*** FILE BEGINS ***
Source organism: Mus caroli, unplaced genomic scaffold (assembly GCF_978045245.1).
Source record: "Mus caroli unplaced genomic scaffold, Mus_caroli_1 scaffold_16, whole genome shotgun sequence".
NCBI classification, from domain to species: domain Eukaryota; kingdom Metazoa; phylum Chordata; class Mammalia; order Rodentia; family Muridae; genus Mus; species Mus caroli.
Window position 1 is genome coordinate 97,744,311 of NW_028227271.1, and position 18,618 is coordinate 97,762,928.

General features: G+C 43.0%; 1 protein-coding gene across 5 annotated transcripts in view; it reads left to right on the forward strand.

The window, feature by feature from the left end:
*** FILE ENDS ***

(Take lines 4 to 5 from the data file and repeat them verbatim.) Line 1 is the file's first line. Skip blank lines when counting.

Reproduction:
Window position 1 is genome coordinate 97,744,311 of NW_028227271.1, and position 18,618 is coordinate 97,762,928.

General features: G+C 43.0%; 1 protein-coding gene across 5 annotated transcripts in view; it reads left to right on the forward strand.